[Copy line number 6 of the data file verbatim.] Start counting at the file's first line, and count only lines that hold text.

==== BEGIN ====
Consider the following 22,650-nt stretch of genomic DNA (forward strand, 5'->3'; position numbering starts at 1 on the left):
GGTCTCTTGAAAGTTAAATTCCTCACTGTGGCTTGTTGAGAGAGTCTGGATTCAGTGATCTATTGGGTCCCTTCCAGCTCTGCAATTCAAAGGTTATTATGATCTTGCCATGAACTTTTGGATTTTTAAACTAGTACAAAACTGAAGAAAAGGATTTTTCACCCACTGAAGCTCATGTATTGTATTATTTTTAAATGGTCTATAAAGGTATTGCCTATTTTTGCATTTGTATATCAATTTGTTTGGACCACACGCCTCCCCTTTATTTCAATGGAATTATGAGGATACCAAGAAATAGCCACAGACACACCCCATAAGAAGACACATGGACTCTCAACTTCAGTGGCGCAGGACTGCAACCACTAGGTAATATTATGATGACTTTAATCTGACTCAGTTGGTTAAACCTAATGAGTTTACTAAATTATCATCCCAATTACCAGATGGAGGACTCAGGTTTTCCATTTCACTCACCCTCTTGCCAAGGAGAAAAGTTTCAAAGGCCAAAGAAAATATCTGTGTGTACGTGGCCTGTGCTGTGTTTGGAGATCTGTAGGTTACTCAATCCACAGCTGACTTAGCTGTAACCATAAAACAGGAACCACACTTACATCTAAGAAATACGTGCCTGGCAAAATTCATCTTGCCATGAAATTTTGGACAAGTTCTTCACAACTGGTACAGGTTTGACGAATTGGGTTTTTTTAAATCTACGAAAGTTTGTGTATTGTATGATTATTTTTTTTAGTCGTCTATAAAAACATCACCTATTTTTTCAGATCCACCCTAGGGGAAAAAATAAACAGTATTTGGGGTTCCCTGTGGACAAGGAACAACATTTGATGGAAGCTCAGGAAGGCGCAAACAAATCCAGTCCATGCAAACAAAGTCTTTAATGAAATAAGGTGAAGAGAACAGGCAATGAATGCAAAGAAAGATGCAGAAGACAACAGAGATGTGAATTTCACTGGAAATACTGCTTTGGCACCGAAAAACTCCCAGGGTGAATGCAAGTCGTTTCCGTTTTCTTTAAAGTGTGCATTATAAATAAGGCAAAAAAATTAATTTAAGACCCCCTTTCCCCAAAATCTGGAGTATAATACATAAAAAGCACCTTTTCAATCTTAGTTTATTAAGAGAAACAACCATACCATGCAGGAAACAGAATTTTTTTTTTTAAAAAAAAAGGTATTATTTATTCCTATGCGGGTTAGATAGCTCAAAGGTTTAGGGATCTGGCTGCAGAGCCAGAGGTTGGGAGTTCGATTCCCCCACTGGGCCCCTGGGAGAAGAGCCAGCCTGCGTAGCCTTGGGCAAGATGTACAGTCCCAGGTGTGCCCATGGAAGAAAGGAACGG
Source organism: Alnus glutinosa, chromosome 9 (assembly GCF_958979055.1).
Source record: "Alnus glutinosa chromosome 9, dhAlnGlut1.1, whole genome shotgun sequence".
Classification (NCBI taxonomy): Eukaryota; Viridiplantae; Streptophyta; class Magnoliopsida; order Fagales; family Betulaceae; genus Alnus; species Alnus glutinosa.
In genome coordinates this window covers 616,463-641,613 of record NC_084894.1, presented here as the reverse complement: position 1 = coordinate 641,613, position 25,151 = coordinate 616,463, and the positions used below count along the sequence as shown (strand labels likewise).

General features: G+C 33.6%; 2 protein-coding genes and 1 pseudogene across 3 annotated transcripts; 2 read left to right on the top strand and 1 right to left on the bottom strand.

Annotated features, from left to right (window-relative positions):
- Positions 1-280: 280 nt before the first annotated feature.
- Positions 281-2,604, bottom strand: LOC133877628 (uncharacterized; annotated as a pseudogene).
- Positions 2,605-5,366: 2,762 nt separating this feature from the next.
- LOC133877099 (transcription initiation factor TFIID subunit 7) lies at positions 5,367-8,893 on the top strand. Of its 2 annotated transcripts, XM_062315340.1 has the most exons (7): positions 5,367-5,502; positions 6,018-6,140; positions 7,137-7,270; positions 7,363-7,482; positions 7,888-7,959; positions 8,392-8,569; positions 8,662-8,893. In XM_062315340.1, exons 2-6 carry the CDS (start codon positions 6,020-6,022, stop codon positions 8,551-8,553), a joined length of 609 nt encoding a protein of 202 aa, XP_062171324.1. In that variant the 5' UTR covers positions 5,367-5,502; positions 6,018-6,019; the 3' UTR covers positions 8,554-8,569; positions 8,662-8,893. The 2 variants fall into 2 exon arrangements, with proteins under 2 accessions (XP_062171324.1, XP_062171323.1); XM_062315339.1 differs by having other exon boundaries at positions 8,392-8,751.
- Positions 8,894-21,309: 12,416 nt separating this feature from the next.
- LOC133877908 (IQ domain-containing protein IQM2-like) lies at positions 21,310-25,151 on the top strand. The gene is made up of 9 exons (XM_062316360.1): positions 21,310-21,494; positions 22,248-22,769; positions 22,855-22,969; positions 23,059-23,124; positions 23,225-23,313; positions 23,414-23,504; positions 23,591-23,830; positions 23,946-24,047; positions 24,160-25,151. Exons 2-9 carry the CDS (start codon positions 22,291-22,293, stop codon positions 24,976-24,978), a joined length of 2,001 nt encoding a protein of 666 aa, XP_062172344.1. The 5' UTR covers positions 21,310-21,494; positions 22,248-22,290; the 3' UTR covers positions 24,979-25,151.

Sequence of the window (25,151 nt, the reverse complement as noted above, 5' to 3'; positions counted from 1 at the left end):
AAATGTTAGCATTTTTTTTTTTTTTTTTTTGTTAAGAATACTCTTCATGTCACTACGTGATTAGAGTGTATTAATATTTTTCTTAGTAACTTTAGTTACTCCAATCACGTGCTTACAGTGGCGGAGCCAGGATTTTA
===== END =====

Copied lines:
In genome coordinates this window covers 616,463-641,613 of record NC_084894.1, presented here as the reverse complement: position 1 = coordinate 641,613, position 25,151 = coordinate 616,463, and the positions used below count along the sequence as shown (strand labels likewise).